From very shortly after 1918, nostalgia for the Edwardian era, including the first few years of George V, was very powerful. It was the age before the cataclysm. Working men would say that even the beer tasted better, only half joking. Anyone grown to adulthood before 1914 remained a member of a generation apart from the life experience of the younger. Cultural and popular life was thought forever changed. All that had come before 1914 was remembered in a rosy glow.

All knew that this national myth was true in many ways, and all knew that it was also false in others. For those who didn't know, works such as "The Strange Death of Liberal England" (1931) recounted all of the social conflicts great and small that had troubled the age before the war, and indeed connected them to the causes of the war.

And yet on some level it was still true, and Britain has never let go of it because of that. The appreciation of both its truth and its irony is palpable in Nicolson's retelling, as it has been so many times before.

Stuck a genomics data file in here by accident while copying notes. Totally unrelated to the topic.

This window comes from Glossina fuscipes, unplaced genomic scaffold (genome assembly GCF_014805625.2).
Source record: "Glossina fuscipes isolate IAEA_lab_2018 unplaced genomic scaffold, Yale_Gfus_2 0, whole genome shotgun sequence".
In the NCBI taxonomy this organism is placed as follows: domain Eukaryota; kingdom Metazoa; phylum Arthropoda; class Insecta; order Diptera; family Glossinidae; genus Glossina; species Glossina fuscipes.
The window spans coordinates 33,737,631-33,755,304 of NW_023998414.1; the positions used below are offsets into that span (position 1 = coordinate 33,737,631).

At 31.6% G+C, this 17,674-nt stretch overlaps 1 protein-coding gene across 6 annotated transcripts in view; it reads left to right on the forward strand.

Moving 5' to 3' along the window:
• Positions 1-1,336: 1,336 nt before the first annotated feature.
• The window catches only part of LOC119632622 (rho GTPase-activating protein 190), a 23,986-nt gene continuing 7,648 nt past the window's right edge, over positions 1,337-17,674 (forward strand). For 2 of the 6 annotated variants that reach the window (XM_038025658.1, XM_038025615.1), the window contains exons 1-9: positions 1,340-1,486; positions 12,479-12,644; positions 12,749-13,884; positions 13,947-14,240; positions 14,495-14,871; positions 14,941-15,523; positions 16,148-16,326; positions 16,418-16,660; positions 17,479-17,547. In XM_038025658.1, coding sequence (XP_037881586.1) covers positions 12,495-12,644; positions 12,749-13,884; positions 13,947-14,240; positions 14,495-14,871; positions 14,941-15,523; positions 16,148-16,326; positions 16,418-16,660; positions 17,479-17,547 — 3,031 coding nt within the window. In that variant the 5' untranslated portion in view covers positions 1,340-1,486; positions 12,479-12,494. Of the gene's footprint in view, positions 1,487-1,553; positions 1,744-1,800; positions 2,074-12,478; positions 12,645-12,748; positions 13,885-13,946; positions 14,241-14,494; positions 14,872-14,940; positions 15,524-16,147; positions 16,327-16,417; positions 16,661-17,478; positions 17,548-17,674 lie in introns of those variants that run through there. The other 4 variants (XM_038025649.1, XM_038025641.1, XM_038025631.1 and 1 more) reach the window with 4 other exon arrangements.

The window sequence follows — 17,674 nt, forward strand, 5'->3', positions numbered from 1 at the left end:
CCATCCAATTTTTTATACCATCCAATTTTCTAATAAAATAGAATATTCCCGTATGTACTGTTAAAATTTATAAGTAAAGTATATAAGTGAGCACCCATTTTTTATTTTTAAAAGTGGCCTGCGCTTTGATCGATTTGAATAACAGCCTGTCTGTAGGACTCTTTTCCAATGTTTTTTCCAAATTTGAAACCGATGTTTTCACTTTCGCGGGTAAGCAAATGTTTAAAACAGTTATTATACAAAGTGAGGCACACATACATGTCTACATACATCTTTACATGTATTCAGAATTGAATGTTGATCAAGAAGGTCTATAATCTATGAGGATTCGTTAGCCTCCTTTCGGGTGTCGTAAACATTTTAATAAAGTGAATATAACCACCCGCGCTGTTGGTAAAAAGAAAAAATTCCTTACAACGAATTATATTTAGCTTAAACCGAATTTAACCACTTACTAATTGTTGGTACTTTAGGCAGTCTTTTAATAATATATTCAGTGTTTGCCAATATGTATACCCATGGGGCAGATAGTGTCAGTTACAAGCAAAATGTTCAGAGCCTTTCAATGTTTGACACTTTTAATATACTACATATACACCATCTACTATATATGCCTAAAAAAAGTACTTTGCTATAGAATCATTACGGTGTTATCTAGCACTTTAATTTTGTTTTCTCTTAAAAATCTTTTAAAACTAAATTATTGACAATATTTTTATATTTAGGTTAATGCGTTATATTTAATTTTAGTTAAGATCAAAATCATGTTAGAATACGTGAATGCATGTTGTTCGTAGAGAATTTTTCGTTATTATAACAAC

The summer of 1914 has often been given the pride of place in this narrative. It too was a sunny summer of both peace and social strife, the very last halcyon days. But it was also too close to the cliff edge.

The summer of 1911 was the last summer of the strict Edwardian Age, the time Edward still lived and the darkness was farther below the horizon. If 1914 is given second place, then 1911 is raised to first.

And so for all its known ironies, that is why 1911 was "The Perfect Summer". Nicolson knows both sides of it, and presents them well. Good for her.
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58 of 58 people found the following review helpful